Wirelessly connecting 2 D-Link 624+ routers

NO CAN DO That was my hope when I bought 2 DI-624s. Eventually found that it is not in the manual because it can't be done. Thats the short answer, it took me a couple of weeks to find out.

Only way is if the 2 DI-624 are wired together and 1 configured as a switch. See my longer version at

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or do a search there on DI-624 bridge

Good luck Ed

Tahiti Bob wrote:

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Tahiti Bob wrote in news:41a32870$0$30708 $ snipped-for-privacy@news.skynet.be:

You can do it like the Linksys wireless router. It should be very close or the same for the D-Link. You make the device IP of the second router (now a wire/wireless switch) be one of the static IP(s) on the DHCP and gateway router and use the same Subnet mask, the computers can share resources with each other between the two devices.

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Duane :)

Reply to
Duane Arnold


I bought 2 D-links 624+ routers. I have two networks in 2 different rooms. All devices in one room are wired to the router in that room. What I'd like to do is to connect both networks wirelessly. Turning one of both routers into an access point should do the trick. But I don't know how...I've looked at all available options in the web admin of the router, but found nothing. Isn't possible to say one router receives DHCP settings (ip, gateway, dns...) from the other one (in wireless mode of course)

Any idea how I can achieve that ?


Reply to
Tahiti Bob

Sorry they're "624" models, not "624+"

Reply to
Tahiti Bob

On 23 Nov 2004, you wrote in alt.internet.wireless:

The problem is that they are *both* access points. To connect wirelessly, you need one to be a client device. I suggest that what you need is an access point with a 'wireless client bridge' mode, or one of the devices sold as a 'gaming bridge', in each case connected to a switch. Connect your wired devices to the switch, and away you go. The key thing is to use a wireless device which will support communication to multiple MAC addresses.

Some of the multi-mode access point products will do the job: the current D-Link product is the DWL-2100 but I've not personally tried it so can't guarantee that it works. Try the DWL-G810 or DWL-G820 - either of these should work. A suitable switch is the DSS-8+ or DES-

1008D or similar.

If you've just bought your kit, you may well be able to exchange one of the DI-624s for something else...

Hope this helps

Reply to
Richard Perkin

Carefull I stand to be corrected, but it is my understanding that you would need TWO DWL-2100 in that they only act in bridge mode if wirelessly talking to another DWL-2100. m But a single DWL-2100 with a DI-624 will not allow multiple MAC addresses.

I share the frustration that T Bob must feel but it seems difficult to get the answers to the specific questions. When I e-mailed D-Link support, they tended to change my questions to ones which they did have an answer for, but ignored the grist of the question.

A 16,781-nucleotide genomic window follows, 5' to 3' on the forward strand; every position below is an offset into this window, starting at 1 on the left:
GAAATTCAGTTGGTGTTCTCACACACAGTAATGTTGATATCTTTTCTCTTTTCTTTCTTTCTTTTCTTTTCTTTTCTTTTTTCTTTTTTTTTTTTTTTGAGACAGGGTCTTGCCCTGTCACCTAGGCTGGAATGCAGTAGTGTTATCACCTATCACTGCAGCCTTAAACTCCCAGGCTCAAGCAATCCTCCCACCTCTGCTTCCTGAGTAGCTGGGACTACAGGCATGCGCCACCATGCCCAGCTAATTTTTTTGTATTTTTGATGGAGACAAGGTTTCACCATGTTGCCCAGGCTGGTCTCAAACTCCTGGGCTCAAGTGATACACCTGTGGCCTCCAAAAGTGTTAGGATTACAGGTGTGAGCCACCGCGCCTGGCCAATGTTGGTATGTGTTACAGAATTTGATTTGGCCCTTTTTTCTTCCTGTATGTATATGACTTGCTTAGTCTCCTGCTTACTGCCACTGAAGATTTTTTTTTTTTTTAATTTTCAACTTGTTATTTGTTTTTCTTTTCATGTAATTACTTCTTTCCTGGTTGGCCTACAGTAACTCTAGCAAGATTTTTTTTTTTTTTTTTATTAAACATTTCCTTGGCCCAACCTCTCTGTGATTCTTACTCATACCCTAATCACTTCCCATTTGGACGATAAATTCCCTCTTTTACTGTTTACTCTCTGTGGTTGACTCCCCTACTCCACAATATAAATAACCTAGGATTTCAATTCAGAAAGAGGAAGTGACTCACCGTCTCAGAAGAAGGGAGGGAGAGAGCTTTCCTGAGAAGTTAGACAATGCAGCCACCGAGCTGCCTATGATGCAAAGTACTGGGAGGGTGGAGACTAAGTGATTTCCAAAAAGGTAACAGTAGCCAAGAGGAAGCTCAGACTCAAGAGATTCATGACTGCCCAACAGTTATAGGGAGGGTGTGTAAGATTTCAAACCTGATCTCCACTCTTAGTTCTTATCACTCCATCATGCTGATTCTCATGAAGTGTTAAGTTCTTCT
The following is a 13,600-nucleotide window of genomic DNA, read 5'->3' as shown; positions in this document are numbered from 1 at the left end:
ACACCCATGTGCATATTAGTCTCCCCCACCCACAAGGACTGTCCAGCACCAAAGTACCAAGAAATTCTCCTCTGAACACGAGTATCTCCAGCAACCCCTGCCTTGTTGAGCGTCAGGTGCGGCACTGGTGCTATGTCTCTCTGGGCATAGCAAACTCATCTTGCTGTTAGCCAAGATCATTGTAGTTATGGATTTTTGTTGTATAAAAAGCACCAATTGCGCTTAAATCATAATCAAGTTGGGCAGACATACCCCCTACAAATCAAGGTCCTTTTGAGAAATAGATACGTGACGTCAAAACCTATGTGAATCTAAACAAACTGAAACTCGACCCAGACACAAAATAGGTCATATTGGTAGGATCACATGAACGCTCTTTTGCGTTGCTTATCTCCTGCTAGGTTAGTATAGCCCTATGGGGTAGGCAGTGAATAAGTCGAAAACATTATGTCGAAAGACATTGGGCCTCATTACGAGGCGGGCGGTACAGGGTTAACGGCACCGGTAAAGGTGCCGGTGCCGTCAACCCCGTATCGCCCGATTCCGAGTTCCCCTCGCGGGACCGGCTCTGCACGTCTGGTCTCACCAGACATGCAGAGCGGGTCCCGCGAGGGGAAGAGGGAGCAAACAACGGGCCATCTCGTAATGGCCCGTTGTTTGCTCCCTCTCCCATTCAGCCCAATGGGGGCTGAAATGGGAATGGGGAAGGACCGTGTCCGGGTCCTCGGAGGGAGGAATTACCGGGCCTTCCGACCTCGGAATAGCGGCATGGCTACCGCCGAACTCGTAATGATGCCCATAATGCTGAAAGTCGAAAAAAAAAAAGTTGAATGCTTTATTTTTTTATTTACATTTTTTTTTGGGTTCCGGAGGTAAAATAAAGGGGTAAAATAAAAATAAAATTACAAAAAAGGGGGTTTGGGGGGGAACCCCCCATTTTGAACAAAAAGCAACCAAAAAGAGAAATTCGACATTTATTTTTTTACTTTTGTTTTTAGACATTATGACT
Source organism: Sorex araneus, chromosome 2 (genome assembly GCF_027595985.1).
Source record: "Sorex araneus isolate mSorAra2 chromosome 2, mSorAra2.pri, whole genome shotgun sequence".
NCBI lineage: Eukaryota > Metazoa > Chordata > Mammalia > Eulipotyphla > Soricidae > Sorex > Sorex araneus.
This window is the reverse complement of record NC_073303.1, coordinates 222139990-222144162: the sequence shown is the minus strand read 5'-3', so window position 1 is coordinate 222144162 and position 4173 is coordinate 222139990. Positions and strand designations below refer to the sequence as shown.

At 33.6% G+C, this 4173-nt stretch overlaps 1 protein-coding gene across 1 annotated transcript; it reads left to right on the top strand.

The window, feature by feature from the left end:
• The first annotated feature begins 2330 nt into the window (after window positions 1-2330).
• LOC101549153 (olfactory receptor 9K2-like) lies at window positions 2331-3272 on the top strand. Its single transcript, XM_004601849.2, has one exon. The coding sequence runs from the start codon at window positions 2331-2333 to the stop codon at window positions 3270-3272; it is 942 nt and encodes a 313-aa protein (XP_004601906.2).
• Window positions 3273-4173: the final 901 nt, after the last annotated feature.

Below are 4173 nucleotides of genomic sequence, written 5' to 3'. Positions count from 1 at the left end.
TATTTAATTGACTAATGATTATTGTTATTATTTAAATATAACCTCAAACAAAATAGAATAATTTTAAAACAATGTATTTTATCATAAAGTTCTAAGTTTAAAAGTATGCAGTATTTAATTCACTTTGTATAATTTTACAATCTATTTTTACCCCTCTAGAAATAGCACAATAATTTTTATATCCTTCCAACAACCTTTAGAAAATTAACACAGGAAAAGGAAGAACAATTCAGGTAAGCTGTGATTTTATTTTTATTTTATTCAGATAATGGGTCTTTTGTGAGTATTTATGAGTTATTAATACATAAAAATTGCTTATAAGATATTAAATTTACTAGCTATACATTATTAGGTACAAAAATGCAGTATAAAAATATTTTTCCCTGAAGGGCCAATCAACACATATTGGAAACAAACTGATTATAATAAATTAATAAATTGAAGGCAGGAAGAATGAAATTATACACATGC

I do recommend

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for a forumn dedicated to D-link products.

Cheers Ed

Reply to

Let me try to explain what's happening and why.

The DI-624 is strictly a wireless access point conglomerated with a router in one box. It has no client modes and does not have the necessary protocols to play transparent bridge. Two DI-624 boxes cannot talk to each other.

Think of transparent bridging as a form of Ad-Hoc (peer to peer) networking. Access points are strictly for infrastructure topology and do not do Ad-Hoc.

You can build a transparent bridge out of a pair of DWL-2100 wireless bridges. In order to play bridge, these boxes must have a protocol that distributes the MAC address to bridge port number table between the two ends. Most access points, wireless routers, and client radios lack this protocol. The bridging protocol is generally proprietary making transparent bridges with mixed hardware problematic. The cheap transparent bridges can bridge 32 MAC addresses maximum. The better boxes can do 256 or more. Proxim (Orinico) will do 2048.

The DWL-2100 also has a client mode. This allows it to connect to an access point (such as a DI-624) and bridge exactly one MAC address. This isn't as horrible or useless as it sounds because you can place a router at one end of the link, and use it to deal with multiple computers. The wireless link would not be transparent (appear as one big LAN), but with routeing, most of the common protocols and features can be connected. This is roughly the way many WISP (wireless ISP) do it. I also posted a similar derrangement in this group yesterday.

There's not enough profit in these product to pay for an applications development and customer engineering assistance department. Support generally is limited to questions involving how to get the hardware running. Whether the boxes will do what you want is normally the job of pre-sales support or engineering, which is almost non-existent. Personally, I would be happier with a more technical data sheet that itemizes features, peformance, and limitations, instead of the baby talk and buzzwords found in most data sheets.

Sure. They have a menu of boiler plate answers and a key word search. You could do as well using Google.


Reply to
Jeff Liebermann

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